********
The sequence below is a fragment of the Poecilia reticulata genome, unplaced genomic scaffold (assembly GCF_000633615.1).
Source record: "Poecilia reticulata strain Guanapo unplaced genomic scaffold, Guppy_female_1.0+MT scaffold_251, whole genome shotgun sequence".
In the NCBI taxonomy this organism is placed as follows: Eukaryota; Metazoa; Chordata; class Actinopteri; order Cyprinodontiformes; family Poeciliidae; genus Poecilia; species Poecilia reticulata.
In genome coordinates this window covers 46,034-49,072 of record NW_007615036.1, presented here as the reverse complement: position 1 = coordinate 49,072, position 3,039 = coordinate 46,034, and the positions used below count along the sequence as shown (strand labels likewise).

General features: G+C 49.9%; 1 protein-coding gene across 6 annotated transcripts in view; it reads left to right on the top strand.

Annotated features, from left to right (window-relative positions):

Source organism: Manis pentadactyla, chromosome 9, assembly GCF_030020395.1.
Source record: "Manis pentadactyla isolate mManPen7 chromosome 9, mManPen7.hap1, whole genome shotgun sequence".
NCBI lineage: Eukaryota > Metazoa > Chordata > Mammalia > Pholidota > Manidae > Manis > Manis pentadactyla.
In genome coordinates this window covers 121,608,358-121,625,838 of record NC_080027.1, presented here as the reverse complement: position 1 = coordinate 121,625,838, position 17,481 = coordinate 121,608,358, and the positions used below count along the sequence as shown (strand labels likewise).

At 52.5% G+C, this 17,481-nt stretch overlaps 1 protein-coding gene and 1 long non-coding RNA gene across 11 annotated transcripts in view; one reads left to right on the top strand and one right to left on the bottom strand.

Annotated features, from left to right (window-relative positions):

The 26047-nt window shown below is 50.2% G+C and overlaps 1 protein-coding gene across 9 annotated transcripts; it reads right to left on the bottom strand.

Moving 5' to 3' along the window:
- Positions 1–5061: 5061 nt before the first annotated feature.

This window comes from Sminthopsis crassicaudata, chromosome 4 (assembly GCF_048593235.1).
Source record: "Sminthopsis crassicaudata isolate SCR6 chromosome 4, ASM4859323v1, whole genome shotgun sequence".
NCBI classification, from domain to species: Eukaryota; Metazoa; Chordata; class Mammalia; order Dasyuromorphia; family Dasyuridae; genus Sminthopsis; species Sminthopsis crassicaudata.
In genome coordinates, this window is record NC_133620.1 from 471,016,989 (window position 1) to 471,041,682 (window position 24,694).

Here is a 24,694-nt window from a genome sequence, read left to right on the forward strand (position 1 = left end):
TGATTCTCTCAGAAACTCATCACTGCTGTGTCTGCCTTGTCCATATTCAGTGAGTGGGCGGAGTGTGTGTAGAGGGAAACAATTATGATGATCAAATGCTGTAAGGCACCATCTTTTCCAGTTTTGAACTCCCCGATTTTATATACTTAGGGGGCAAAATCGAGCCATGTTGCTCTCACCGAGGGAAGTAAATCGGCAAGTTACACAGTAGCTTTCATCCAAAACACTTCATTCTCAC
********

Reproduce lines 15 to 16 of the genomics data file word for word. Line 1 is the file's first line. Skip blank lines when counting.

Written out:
- Positions 1–5061: 5061 nt before the first annotated feature.

This window comes from Sminthopsis crassicaudata, chromosome 4 (assembly GCF_048593235.1).